"The Wreck of the Francisco Morazan" Exploring South Manitou Island

March 16, 2015  •  Leave a Comment

 

Shipwrecks of lake Michigan

 

Michigan-based photographer John McCormick shares his story of exploring Michigan's South Manitou Island, Sleeping Bear Dunes National Lakeshore.

 

My wife and I spent a couple of days exploring South Manitou Island two summers ago, and I've been wanting to share a few photos we brought back. One of the things we wanted to see was this shipwreck, the "Franciso Morazan". This old cargo ship has got to be the eeriest looking scene on the Great Lakes. The colony of nesting cormorants give it that "extra creepy appeal". 

In 1960, risking late season Great Lakes weather, the ship was caught in a late November storm and ran aground about 300 feet off the southwest shore of South Manitou Island.

 

Lake Michigan Shipwrecks South Manitou Island"Wreck of the Franciso Morazan" South Manitou Island Sleeping Bear Dunes
The photo below of the South Manitou Lighthouse was taken from the passenger ferry as we were arriving to the island. Find yourself a seat on the port side to get a better view and photo of it. The ferry service operates from the historic Fishtown Dock in Leland, Mi. It's the only access to the island other than private boats. The trip takes about 1½ hours.

 

South Manitou Island LighthouseSouth Manitou Island Lighthouse

 

There are three back-country campsites on the island and our plan was to camp at the Weather Station Campground, which has 20 sites and is a 1.3 mile hike from where the ferry docks. That location got us to within 13/4 miles of the shipwreck that I had planned to photograph at sunset. The beach is absolutely gorgeous out there, very peaceful and remote experience. We spent the entire afternoon swimming and exploring it. We only saw two other people all day, you can see them in this photo enjoying a swim.

 

South Manitou Island secluded Lake Michigan beachLake Michigan beach on South Manitou IslandCumulus clouds on a secluded South Manitou Island Beach. Sleeping Bear Dunes.

 

Another one of our plans was to see the island's historic lighthouse. You can climb the 117 steps to the top for a stunning view of Lake Michigan and the Manitou Passage. There's lots of trails for exploring; hike to the old cemetery in the interior of the island or explore the stand of giant cedar trees on the southern end.


View from the top of the South Manitou Island LighthouseView from the top of the South Manitou Island LighthouseView of South Manitou passage Sleeping Bear Dunes.

 

South Manitou Island Lighthouse Lake MichiganEvening light at South Manitou Island Lighthouse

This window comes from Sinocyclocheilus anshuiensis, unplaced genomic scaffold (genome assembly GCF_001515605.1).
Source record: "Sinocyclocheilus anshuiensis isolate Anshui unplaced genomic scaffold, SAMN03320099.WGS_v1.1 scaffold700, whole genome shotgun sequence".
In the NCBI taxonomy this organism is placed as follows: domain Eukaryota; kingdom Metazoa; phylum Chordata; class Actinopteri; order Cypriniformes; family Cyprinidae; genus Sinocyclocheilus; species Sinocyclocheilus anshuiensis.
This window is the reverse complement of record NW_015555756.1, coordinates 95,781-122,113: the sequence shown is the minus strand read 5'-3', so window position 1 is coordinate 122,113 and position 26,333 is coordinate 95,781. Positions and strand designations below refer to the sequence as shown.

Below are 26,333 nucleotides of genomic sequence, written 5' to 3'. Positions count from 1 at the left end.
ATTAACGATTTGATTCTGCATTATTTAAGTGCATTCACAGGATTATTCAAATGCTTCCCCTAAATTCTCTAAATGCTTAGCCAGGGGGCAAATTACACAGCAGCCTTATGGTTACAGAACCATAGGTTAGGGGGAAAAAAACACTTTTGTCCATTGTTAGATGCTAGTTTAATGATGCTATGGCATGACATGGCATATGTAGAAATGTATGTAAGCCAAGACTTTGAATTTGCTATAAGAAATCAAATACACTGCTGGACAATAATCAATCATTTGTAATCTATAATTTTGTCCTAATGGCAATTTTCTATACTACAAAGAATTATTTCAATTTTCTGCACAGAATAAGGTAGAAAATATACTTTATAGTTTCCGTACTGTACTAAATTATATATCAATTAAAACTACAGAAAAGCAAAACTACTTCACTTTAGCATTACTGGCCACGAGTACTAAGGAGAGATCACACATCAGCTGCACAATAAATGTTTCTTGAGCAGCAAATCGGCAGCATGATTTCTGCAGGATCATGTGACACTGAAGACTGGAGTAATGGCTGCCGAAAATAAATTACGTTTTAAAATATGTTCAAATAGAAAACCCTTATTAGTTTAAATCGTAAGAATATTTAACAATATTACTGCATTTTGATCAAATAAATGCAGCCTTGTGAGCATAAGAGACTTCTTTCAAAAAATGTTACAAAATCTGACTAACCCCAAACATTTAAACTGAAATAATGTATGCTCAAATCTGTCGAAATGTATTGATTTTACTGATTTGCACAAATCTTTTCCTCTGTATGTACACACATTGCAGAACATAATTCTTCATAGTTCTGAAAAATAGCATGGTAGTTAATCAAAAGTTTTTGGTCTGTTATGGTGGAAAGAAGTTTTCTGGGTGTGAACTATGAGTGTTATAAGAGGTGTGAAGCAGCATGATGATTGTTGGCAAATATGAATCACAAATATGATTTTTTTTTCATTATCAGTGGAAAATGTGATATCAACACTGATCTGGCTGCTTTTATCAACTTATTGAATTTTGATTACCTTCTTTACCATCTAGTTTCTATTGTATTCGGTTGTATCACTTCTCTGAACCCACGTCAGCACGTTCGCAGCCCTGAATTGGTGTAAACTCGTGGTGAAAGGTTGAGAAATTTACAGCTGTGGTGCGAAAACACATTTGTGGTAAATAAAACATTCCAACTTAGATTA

Old boat house on South Manitou IslandOld weathered boat house on South Manitou Island


When we arrived at the island the rangers told us that poison ivy was well established there. I was super cautious on our hikes making sure I didn't brush up against any of it as I am highly susceptable. Well, after a long day of exploring we arrived back at the campsite and my wife wanted a campfire. At this point I had shorts on and it was getting dark, but, we "had" to find some firewood in the forest. I found plenty of firewood, but guess who forgot all about the poison ivy?  It took me three weeks to get rid of it; the rangers nailed it, lot's of poison ivy on that island. My wife likes to tell that story... :)  Some ivy along the path in this photo.

 

South Manitou Island Lighthouse photosSouth Manitou Island LighthouseEvening light on the South Manitou Island Lighthouse. Sleeping Bear Dunes.

 

Thanks for taking the time to read my post. You can see all of my Sleeping Bear Dunes gallery here. if you're interested in other areas of Michigan you can see all of my galleries here. If you have a moment, please feel free to share this blog via the social media share buttons provided.

Thank you very much!

-John

 


John McCormick is a lifelong Michigan resident and has been interested in Michigan Nature Photography for over 30 years. Michigan is a beautiful place to live and photographing that beauty is his absolute passion. To follow his recent work be sure to "like" his facebook page. To see all of his Michigan photo galleries, purchase prints, or to license an image, use the links at the top of this page.


"Rainbow Caverns" Grand Island, Munising, Michigan.

March 04, 2015  •  Leave a Comment

Beautiful icy cave on the shores of lake Superior at Grand Island.  I finally got the chance to see these amazing ice formations on Grand Island. The risk involved can be quite high as the fast currents in Lake Superior prevent the ice from getting as thick as it would be in still waters. It takes a very cold winter to make this possible, extreme caution is imperative.. Good idea to talk with the park rangers in Munising before attempting the trek.  I took this shot on 2/27/2015.


Grand Island ice curtains

March 03, 2015  •  Leave a Comment

Beautiful ice curtains hanging over a cave on Grand Island, Michigan's Upper Peninsula. Finally made it out to see these beautiful ice formations. It's a risky and dangerous trek. 


Winter Wonders in Michigan

February 07, 2015  •  Leave a Comment

Winter Wonders in Michigan -- Munising Falls.. This was such a memorable experience last winter.. Early morning of the day we visited the falls, we were surprised to see that another 8 inches of snow had fallen during the night.. It was perfect timing with not even a track in the snow.. My wife Shelly is standing by the falls, you can hear the water rushing through the column of ice.. Fascinating to say the least! Follow my recent work on Facebook.


"Beaver Basin Wilderness" Exploring Pictured Rocks National Lakeshore

June 30, 2014  •  2 Comments

Michigan-based photographer John McCormick shares some tips for exploring the "Beaver Basin Wilderness" - Michigan's Pictured Rocks National Lakeshore.